Notes from the Hill: Analysis of Supreme Court sodomy ruling in relation toMass. marriage debate

The June 26, 2003, decision of the U.S. Supreme Court in Lawrence vs. Texas struck down a criminal statute prohibiting homosexual sodomy. The majority found a “liberty” to enter personal adult relationships involving private, consensual sexual conduct that the government cannot intrude upon based solely on moral disapproval. The majority noted, however, that this case did not “involve whether the government must give formal recognition to any relationship that homosexual persons seek to enter.”

In a separate opinion supporting the majority, Justice Sandra O’Connor rightly observed that “other reasons exist to promote the institution of marriage beyond mere moral disapproval of an excluded group.”

Based on reports in the media, advocates for same-sex marriage plan to rely on Lawrence in their bid to overturn laws in this country defining marriage as the union between one man and one woman. For the following reasons, the analysis in Lawrence bolsters the case for and not against marriage’s traditional definition.

The majority concluded "there is no longstanding history in this country of laws directed at homosexual conduct as a distinctive matter." Conversely, laws defining marriage as the union between one man and one woman have enjoyed universal legal support in history.

The majority found it significant that many states have recently repealed their laws against sodomy and other consensual sexual conduct, evidencing an emerging shift away from history and tradition. The contrary is occurring in the marriage context whereby 37 states and the federal government now have laws expressly reaffirming the traditional definition of marriage.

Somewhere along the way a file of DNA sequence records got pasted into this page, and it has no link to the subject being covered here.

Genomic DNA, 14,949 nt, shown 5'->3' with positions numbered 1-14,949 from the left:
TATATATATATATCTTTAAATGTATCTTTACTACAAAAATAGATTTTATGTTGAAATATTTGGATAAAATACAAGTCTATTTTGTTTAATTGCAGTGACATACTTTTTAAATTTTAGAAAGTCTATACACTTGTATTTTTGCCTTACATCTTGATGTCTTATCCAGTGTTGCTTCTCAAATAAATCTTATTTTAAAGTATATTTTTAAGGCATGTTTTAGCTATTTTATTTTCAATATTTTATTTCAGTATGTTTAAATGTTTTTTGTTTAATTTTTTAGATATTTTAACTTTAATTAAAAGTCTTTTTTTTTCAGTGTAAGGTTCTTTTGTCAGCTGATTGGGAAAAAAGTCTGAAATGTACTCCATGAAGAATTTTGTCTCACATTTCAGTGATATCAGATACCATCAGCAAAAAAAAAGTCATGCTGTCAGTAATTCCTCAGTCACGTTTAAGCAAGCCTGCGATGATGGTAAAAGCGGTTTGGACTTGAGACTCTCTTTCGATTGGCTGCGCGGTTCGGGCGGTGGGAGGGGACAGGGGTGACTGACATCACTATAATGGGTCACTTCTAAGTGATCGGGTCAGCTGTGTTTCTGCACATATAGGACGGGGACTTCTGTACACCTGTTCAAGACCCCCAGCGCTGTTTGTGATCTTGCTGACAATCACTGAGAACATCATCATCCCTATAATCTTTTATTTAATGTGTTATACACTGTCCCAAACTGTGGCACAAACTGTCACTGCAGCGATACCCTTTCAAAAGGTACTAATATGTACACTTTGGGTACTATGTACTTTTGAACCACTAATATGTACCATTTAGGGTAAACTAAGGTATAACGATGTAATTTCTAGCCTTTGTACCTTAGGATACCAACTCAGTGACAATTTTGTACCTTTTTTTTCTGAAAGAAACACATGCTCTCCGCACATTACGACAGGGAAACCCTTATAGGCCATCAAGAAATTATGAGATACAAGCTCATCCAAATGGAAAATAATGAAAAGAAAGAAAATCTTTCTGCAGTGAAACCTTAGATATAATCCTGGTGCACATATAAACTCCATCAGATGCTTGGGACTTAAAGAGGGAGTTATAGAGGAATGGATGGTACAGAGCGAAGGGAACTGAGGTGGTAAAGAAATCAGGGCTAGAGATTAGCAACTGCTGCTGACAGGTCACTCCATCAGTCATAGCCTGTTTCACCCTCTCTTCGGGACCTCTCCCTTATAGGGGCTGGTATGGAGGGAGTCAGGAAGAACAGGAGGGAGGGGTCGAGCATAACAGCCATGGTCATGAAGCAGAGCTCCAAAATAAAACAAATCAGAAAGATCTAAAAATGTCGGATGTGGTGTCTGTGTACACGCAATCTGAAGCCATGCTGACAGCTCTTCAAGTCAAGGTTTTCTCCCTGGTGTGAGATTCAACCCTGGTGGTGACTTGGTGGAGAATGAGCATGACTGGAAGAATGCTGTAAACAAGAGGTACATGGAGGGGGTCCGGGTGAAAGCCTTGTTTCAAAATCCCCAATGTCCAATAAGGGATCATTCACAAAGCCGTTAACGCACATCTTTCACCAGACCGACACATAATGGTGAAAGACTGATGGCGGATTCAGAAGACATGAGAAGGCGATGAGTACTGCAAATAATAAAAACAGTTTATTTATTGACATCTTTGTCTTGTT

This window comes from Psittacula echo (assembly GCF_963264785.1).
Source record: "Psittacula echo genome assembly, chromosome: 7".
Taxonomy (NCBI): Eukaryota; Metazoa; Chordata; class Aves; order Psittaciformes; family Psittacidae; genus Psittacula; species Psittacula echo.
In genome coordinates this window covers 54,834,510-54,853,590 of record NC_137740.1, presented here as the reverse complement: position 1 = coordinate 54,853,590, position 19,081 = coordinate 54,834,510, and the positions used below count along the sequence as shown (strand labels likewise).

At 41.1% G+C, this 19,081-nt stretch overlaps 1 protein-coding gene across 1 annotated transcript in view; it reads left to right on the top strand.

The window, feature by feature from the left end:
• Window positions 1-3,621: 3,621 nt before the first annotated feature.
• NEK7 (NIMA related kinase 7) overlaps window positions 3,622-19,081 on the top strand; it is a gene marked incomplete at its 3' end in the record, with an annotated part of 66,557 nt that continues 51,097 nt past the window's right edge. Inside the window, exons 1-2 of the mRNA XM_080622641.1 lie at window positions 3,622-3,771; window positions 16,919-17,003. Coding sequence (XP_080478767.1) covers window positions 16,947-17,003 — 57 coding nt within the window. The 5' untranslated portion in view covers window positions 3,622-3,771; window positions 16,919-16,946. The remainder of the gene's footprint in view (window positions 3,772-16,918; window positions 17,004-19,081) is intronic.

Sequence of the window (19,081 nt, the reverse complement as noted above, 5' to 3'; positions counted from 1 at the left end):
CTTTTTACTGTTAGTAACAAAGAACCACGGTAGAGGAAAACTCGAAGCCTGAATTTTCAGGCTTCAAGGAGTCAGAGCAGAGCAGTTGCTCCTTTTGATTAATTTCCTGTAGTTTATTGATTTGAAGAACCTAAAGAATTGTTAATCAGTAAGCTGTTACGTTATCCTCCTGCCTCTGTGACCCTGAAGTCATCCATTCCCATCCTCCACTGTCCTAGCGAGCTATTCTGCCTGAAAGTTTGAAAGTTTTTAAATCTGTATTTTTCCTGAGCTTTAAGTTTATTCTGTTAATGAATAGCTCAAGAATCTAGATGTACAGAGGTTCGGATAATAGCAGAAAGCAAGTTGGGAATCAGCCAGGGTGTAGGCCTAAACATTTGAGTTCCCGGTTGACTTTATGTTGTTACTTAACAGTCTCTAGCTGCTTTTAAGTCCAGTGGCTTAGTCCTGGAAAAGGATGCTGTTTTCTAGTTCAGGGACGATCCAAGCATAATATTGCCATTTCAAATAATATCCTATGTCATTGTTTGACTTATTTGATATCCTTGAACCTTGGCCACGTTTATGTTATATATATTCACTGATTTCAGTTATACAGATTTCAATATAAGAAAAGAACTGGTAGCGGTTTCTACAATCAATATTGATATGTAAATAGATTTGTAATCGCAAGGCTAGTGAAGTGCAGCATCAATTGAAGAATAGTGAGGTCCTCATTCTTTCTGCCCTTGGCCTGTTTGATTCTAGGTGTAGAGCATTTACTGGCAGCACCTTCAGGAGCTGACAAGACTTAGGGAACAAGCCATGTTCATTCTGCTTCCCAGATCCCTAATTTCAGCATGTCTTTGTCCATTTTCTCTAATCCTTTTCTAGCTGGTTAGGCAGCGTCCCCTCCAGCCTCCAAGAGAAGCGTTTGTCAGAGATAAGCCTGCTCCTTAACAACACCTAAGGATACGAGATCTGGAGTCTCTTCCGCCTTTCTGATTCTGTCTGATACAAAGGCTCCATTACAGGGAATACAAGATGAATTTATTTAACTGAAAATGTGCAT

The majority expressed a concern about the punitive effect of "state-sponsored condemnation" associated with criminal statutes. Laws defining marriage as the union between one man and one woman are not criminal statutes and thus condemn no one. Instead, marriage laws recognize the unique public importance of the procreative bond between both halves of the human race.

The majority recognized that liberty is not license. It characterized the claim before it as the "right to engage in . . . conduct without intervention by the government." Issuing a marriage license involves, by its very nature, governmental intervention in favor of a relationship uniquely serving the common good. Not all that is free must be officially endorsed.

Thus, the Lawrence ruling is not only consistent with, but supports the longstanding policy in Massachusetts recognizing marriage as the union between one man and one woman. This policy could be reversed by the Supreme Judicial Court this summer. This policy must be reaffirmed by passage of the Marriage Affirmation and Protection Act. Lawrence will not stand in the way.

"Notes from the Hill" is provided by the Massachusetts Catholic Conference (MCC), the public policy voice for the four Catholic dioceses of Massachusetts. "Notes from the Hill" is not an official statement of the bishops of Massachusetts or MCC.